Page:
Using the small hand map given to us by the hotel, we walked from the market toward the taxi stand. We didn't see any taxis, but on the map, it looked like our hotel was just one block away. So we walked down the block, checked the map again. We were obviously getting close. We kept walking, but never saw the hotel. Eventually, Kathy was hot and frustrated, so we went inside a nearby hotel and asked them if we were going the right direction. They said yes, but that the map was not to scale. The hotel was still more than two kilometers (about one mile) away! So they called a taxi for us, and he took us to the hotel. We were glad we hadn't walked.

We got back to our hotel just barely in time to go on our next adventure. Kathy was unhappy because she did not get any time to rest because of our shopping.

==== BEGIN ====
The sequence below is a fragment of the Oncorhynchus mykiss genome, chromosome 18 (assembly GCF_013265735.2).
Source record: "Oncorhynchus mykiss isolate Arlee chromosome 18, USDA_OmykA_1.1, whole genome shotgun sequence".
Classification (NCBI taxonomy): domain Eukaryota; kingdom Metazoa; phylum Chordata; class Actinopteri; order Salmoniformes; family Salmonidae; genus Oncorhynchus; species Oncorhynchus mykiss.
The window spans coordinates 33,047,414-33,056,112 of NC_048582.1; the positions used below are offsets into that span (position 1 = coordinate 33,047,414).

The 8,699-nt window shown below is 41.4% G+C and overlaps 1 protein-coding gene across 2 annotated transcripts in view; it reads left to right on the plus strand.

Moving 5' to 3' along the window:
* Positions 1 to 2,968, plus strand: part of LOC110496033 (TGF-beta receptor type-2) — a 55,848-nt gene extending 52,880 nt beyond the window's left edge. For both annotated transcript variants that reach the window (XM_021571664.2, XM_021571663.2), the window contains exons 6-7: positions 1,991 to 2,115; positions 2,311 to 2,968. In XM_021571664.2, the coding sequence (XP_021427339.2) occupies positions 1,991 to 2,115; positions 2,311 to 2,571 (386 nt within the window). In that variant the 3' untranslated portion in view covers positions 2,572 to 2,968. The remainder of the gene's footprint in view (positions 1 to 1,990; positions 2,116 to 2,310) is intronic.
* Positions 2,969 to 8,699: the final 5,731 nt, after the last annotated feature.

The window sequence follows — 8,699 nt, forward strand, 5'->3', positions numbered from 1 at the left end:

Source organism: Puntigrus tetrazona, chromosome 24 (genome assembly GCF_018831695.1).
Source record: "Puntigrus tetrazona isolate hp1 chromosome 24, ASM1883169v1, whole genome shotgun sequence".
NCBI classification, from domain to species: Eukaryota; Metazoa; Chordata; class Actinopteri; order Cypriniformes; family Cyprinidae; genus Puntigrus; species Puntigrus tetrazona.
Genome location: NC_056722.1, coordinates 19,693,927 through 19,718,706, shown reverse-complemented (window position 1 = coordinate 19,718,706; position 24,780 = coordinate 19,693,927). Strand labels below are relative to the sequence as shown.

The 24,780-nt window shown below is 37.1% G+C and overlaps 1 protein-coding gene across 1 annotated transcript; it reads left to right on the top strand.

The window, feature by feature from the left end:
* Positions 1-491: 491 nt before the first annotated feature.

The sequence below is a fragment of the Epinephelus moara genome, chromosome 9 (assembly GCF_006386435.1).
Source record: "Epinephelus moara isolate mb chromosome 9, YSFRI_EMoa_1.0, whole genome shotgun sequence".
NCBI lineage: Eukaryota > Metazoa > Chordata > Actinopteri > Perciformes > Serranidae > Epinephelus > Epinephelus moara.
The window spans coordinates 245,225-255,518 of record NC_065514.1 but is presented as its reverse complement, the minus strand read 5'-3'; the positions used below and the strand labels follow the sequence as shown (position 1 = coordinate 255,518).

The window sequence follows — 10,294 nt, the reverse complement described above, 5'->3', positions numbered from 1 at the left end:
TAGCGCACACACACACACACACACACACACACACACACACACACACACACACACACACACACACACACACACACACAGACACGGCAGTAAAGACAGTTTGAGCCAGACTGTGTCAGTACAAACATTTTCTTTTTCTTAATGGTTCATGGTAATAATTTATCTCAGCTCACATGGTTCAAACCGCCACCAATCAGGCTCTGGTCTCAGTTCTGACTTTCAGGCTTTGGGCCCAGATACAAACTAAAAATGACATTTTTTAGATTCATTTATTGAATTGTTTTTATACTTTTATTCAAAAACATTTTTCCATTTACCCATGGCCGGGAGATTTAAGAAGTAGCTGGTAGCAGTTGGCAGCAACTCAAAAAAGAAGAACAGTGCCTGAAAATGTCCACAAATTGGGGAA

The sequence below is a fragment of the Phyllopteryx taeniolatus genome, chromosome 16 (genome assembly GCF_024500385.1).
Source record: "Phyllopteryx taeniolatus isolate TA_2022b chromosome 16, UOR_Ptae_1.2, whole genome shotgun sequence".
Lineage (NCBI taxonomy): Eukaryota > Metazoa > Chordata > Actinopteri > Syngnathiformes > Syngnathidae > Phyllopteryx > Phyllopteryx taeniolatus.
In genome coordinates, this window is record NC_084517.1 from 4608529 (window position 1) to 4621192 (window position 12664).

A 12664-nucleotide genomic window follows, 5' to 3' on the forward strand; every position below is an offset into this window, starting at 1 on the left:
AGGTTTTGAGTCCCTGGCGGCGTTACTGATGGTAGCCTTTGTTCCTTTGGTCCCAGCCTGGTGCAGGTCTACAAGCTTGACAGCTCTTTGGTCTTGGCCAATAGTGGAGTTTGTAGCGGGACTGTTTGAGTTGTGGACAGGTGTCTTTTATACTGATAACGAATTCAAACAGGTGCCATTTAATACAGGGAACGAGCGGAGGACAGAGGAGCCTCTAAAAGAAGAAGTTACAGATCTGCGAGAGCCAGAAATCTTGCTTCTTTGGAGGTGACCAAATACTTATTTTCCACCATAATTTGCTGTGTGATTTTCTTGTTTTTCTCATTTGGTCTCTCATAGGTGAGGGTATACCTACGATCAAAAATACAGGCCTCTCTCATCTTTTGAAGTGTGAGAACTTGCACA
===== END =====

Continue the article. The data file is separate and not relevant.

Our next event was an optional tour that included a Cyclo ride, a boat ride, and dinner. The Cyclos took us down tiny roads out of town into a more rural area.

Here, the very rich lived along side the poor people.

The rice paddies grew next to fancy houses. There were the usual egrets, cows and water buffalo.

One highlight was when we spotted a group of water buffalo grazing inside a cemetery: automatic lawn mowers.

I was also fond of the many smiling children who waved at us and said, “Hello!”

We also saw a stack of food that had apparently been collected for humanitarian purposes.

The Cyclos left us off at the river, where we boarded a long tourist boat.